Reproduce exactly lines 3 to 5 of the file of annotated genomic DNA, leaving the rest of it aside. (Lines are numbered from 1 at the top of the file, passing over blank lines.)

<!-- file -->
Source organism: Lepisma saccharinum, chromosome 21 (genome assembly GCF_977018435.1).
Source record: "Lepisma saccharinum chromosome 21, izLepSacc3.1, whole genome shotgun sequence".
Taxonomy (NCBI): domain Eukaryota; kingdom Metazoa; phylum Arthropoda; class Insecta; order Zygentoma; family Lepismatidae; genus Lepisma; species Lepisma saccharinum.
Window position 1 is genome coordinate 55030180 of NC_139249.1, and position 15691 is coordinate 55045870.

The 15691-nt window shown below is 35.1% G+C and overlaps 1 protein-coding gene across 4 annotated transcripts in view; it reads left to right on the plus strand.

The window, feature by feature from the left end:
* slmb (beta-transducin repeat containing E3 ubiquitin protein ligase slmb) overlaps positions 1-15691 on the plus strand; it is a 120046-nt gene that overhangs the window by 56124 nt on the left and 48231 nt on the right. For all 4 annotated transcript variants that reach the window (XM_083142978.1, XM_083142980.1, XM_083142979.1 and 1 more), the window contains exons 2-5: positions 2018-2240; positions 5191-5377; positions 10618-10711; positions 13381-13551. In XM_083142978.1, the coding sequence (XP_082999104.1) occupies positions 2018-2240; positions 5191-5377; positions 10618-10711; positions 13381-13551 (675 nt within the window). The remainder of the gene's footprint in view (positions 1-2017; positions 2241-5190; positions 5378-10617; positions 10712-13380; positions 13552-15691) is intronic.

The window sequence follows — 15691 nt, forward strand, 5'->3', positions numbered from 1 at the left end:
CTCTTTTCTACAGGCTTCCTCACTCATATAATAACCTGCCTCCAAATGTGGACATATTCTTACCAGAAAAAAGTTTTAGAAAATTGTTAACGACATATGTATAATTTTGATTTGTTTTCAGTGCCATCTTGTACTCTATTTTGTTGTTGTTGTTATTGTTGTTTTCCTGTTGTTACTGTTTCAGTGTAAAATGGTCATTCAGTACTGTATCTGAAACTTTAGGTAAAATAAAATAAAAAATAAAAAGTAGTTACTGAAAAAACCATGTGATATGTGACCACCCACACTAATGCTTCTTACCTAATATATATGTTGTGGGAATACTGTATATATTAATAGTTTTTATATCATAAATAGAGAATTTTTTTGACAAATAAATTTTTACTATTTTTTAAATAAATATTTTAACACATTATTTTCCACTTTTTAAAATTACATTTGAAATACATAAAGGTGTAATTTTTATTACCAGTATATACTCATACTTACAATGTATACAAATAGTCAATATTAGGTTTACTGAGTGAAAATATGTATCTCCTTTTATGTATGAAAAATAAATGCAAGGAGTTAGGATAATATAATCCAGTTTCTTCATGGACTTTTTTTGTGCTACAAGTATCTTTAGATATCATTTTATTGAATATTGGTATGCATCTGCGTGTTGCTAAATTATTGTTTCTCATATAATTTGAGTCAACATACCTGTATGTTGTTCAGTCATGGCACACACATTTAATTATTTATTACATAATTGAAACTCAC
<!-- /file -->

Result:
Taxonomy (NCBI): domain Eukaryota; kingdom Metazoa; phylum Arthropoda; class Insecta; order Zygentoma; family Lepismatidae; genus Lepisma; species Lepisma saccharinum.
Window position 1 is genome coordinate 55030180 of NC_139249.1, and position 15691 is coordinate 55045870.

The 15691-nt window shown below is 35.1% G+C and overlaps 1 protein-coding gene across 4 annotated transcripts in view; it reads left to right on the plus strand.